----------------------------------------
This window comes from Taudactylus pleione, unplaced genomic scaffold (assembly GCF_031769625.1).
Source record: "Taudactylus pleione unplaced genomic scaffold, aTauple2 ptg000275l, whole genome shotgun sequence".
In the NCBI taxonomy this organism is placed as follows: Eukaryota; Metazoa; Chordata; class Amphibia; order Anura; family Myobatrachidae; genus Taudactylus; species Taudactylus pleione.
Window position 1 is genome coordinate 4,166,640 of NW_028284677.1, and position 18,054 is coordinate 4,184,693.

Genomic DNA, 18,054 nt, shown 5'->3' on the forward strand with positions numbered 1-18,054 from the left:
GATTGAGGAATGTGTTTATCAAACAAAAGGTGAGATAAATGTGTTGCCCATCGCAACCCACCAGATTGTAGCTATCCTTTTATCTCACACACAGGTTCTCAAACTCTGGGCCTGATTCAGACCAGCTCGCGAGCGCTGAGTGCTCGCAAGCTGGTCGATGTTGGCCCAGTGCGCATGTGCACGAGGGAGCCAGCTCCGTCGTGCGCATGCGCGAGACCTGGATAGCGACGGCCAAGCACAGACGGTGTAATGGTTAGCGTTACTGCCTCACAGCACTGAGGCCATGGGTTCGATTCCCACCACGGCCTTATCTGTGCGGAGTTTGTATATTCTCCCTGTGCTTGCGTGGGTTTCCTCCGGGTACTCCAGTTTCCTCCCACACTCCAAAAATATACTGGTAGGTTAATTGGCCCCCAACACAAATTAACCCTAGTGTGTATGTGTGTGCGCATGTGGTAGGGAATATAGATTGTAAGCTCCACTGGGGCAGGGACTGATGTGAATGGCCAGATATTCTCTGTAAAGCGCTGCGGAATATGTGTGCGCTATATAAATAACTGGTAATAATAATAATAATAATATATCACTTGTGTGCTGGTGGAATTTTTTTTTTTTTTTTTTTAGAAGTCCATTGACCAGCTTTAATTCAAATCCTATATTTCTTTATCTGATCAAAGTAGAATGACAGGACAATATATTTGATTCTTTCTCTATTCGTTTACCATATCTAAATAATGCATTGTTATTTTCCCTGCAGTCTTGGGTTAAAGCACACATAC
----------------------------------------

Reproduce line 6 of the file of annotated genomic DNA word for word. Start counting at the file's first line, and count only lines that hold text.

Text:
GATTGAGGAATGTGTTTATCAAACAAAAGGTGAGATAAATGTGTTGCCCATCGCAACCCACCAGATTGTAGCTATCCTTTTATCTCACACACAGGTTCTCAAACTCTGGGCCTGATTCAGACCAGCTCGCGAGCGCTGAGTGCTCGCAAGCTGGTCGATGTTGGCCCAGTGCGCATGTGCACGAGGGAGCCAGCTCCGTCGTGCGCATGCGCGAGACCTGGATAGCGACGGCCAAGCACAGACGGTGTAATGGTTAGCGTTACTGCCTCACAGCACTGAGGCCATGGGTTCGATTCCCACCACGGCCTTATCTGTGCGGAGTTTGTATATTCTCCCTGTGCTTGCGTGGGTTTCCTCCGGGTACTCCAGTTTCCTCCCACACTCCAAAAATATACTGGTAGGTTAATTGGCCCCCAACACAAATTAACCCTAGTGTGTATGTGTGTGCGCATGTGGTAGGGAATATAGATTGTAAGCTCCACTGGGGCAGGGACTGATGTGAATGGCCAGATATTCTCTGTAAAGCGCTGCGGAATATGTGTGCGCTATATAAATAACTGGTAATAATAATAATAATAATATATCACTTGTGTGCTGGTGGAATTTTTTTTTTTTTTTTTTTAGAAGTCCATTGACCAGCTTTAATTCAAATCCTATATTTCTTTATCTGATCAAAGTAGAATGACAGGACAATATATTTGATTCTTTCTCTATTCGTTTACCATATCTAAATAATGCATTGTTATTTTCCCTGCAGTCTTGGGTTAAAGCACACATAC